Kākerōri conservation history

In the mid-1800s, kākerōri were reported to be common throughout Rarotonga, but following the accidental introduction of ship rats (Rattus rattus) they had become very scarce by the 1880s, and were thought to have become extinct soon after some museum specimens were collected in the early 1900s (Robertson et al. 1994).

In the 1970s, a small population was rediscovered in the rugged lowland hills of the island. David Todd found 21 birds in 1983 and estimated that there were 35–50 birds (David Todd, unpubl. data). In June 1984, Rod Hay and Gerald McCormack caught and colour-banded eight kākerōri near the head of the Tōtoko’itu Valley.

A thorough search of the Tōtoko’itu, Tūroa, Upper Avanā Basin, Lower Avanā Basin, and nearby valleys, revealed a total of 38 birds in 1987 (Robertson et al. 1994). Subsequent annual censuses identified 36 birds in 1988 and then only 29 in 1989,  thusconfirming that the conservation status of kākerōri was ‘critically endangered’ (Collar et al. 1994). At an average rate of population decline of 12% per year, a population viability analysis showed that there was a 50% chance that kākerōri would be functionally extinct (just one bird remaining) by 1998, and a 90% chance by 2002 (Hugh Robertson, unpubl. data).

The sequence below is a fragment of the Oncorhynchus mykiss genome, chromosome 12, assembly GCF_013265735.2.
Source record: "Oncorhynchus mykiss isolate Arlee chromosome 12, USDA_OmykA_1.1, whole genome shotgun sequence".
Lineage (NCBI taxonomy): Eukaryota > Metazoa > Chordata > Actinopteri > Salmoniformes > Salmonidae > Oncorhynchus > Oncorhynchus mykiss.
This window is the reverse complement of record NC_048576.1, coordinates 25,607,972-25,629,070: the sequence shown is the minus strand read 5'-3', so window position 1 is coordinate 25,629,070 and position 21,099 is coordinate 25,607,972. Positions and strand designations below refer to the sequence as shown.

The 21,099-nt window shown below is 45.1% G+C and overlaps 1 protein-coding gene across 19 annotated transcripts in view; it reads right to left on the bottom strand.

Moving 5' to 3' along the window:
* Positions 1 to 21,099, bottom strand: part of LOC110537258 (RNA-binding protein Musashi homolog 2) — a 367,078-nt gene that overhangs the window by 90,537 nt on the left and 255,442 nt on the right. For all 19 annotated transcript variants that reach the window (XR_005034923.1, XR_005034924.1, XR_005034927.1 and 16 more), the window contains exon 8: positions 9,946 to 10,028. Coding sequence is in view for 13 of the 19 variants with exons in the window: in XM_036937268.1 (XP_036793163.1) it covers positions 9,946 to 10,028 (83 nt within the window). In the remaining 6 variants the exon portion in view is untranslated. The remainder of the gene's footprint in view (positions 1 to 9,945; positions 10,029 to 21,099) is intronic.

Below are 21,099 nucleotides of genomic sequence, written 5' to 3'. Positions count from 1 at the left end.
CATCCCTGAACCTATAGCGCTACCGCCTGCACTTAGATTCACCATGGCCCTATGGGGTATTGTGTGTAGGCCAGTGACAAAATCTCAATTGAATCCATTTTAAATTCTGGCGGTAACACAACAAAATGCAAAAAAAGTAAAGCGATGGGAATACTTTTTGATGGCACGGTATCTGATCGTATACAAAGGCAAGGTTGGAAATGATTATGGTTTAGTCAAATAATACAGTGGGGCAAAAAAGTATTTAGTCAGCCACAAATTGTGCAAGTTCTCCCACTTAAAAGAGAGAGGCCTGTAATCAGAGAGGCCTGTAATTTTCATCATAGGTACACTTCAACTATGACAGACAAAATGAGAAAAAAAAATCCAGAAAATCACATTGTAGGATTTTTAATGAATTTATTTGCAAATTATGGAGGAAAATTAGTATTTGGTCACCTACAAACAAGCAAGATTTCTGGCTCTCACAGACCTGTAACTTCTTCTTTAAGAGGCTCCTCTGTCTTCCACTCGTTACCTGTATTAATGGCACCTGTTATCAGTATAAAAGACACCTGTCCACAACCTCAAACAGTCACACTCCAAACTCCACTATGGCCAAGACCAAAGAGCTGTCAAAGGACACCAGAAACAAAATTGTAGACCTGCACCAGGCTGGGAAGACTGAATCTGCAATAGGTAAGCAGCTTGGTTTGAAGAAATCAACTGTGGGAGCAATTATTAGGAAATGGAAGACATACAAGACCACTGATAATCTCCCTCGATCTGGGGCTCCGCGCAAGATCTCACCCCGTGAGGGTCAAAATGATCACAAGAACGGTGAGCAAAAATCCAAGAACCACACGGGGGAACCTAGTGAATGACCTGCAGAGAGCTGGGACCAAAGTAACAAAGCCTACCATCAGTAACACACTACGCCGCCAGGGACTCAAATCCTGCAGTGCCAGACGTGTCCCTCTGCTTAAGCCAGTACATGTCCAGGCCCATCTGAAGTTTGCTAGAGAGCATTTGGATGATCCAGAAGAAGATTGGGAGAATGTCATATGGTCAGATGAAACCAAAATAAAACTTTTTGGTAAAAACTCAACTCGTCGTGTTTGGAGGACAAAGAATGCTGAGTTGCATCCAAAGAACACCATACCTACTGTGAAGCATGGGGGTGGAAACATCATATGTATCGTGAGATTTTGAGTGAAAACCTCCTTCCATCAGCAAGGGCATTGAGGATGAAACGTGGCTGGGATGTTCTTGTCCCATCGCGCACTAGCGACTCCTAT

In 1989, the kākerōri was one of the 10 rarest bird species in the world, and in very urgent need of conservation management (Robertson et al. 1994).

Rat Baiting



Kākerōri Current Population

The 2017 census found 471 kakerori on Rarotonga (Robertson et al 2020). There were 320 birds living in or immediately adjacent to the area of the TCA, which is managed by rat baiting programmes annually. A further 154 were found outside the protected area, mainly in the lower Avana valley (47), Upper Avana Basin (32) or the Taipara Valley (27).

In 2017, the Ātiu population was estimated at about 150 birds (Ed Saul & Lynda Nia pers.comm, in Robertson et al 2020). A survey in 2018 found a minimum of 123 birds, but this was considered to be an underestimate as only 7 yearlings were found, and other bird sightings were difficult to achieve due to inaccessible terrain e.g. makatea (raised coral) habitats (Tui Wright pers.comm, in Robertson et al 2020).

The global population of kakerori in 2017 across these two sites was therefore approximately 600 birds, a more than a 20-fold increase from their lowest recorded population number of 29 in 1989 (Robertson et al 2020).
Population change in the kakerori on Rarotonga, showing the minimum of 29 birds in 1989
Figure 2. Population change in the kakerori on Rarotonga, showing the minimum of 29 birds in 1989 and the peak of 471 birds found in 2017. The drop in numbers between 2003 and 2006 was the result of translocating 30 birds to Ātiu, plus the impacts of 5 cyclones that passed through the southern Cook Islands in February-March 2005 (Robertson et al 2020).